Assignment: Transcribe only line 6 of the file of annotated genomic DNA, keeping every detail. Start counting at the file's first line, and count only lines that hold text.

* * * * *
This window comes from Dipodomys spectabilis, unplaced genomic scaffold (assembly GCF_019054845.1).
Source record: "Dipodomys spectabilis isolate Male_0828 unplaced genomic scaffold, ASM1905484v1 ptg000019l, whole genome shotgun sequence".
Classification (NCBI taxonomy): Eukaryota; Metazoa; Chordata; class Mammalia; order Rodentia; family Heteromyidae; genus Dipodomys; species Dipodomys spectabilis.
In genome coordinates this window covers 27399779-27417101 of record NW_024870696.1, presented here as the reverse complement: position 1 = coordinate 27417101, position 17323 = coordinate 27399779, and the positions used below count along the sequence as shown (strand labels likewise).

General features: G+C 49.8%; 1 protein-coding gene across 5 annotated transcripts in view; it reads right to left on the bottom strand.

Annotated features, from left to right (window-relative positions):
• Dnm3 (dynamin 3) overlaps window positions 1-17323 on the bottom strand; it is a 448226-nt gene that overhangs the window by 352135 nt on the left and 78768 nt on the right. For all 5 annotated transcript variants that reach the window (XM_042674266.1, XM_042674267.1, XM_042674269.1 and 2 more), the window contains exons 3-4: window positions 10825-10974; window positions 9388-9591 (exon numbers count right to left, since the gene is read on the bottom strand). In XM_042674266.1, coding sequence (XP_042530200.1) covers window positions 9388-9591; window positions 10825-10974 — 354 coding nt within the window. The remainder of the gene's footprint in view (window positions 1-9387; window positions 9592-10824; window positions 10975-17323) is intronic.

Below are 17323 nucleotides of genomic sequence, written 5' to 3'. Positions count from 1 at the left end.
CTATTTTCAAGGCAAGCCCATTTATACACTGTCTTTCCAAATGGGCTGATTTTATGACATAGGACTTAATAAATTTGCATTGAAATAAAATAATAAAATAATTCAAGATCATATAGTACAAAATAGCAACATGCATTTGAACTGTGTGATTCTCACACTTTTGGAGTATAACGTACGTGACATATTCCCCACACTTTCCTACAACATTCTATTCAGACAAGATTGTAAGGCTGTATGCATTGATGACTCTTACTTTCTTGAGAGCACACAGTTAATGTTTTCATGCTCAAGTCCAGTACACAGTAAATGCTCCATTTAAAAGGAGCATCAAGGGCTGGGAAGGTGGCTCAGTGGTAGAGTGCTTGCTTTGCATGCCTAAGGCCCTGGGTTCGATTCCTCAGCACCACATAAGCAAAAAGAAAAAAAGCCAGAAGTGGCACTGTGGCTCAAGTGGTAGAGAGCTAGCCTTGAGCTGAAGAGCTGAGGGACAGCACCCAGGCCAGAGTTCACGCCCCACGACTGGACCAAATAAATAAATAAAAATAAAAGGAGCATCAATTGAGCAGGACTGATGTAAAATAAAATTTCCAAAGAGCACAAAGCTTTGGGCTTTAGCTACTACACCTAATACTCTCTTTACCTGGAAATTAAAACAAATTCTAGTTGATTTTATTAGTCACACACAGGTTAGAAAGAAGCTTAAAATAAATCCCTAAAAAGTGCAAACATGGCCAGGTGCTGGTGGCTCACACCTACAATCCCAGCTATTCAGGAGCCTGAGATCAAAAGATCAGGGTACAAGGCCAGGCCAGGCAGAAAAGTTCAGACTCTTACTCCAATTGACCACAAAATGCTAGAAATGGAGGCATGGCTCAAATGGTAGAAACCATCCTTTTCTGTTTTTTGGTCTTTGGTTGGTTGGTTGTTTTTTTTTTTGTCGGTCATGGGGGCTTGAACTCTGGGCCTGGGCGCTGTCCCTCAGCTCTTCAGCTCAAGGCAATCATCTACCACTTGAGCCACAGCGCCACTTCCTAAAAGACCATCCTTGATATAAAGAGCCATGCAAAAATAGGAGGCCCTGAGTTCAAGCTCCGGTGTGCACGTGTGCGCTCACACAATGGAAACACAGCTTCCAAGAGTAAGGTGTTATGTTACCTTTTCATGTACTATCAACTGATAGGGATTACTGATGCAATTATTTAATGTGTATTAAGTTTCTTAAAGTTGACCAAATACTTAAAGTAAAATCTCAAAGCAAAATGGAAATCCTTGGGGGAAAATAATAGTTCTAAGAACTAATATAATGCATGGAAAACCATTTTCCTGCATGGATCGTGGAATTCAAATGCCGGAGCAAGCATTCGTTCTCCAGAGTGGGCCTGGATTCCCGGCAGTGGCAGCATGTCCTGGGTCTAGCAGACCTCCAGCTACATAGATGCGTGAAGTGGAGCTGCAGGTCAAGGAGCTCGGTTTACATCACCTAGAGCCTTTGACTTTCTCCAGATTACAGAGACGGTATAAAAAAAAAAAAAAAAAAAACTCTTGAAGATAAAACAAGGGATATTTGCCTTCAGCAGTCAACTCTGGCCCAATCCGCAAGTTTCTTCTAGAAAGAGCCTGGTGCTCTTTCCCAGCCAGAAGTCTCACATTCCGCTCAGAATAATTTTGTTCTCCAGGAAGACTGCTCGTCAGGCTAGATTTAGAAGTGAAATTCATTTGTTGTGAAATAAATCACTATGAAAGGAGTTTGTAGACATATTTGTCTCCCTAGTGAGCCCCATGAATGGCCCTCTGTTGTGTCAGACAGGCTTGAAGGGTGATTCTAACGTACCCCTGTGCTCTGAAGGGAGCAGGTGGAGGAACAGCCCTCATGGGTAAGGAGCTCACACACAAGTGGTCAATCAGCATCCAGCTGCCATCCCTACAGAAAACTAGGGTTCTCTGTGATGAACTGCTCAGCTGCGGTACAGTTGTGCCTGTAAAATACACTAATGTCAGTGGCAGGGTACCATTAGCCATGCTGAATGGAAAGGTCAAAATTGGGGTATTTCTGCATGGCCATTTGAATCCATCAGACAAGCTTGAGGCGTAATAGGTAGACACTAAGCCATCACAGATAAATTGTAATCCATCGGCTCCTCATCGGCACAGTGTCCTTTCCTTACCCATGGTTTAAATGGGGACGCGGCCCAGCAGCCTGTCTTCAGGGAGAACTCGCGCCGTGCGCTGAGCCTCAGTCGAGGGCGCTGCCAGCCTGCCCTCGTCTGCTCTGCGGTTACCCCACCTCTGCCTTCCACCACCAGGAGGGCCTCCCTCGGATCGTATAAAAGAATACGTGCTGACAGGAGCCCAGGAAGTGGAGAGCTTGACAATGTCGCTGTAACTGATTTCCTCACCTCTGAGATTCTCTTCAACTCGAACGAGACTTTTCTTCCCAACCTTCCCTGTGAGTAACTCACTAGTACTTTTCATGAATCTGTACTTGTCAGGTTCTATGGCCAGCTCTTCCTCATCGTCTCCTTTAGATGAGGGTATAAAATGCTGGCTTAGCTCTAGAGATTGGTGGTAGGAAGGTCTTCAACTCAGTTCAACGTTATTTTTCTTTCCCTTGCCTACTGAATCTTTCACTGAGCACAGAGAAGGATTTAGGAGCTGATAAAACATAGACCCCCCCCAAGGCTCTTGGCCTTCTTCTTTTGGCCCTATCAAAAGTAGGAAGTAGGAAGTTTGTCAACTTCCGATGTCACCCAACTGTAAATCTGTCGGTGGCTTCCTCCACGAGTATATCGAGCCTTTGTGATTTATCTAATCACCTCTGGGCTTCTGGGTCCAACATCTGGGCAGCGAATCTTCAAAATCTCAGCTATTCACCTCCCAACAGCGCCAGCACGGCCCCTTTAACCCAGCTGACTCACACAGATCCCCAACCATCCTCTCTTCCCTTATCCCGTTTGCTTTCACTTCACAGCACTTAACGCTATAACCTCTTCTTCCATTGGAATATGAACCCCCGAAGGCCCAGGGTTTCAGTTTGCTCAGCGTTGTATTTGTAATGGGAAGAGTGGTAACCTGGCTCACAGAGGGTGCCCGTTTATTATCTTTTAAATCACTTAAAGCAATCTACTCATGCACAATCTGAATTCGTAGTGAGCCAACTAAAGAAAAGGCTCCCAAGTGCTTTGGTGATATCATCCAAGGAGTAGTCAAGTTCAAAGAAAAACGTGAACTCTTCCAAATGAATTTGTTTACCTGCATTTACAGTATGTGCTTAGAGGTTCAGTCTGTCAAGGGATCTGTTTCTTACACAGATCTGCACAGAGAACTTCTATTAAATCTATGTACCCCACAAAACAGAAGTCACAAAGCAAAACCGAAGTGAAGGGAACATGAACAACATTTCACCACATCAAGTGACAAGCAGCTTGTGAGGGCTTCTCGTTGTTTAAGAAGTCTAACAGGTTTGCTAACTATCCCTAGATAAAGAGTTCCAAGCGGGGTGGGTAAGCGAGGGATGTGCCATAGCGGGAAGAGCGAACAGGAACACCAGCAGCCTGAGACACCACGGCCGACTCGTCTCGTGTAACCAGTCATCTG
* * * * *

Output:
Annotated features, from left to right (window-relative positions):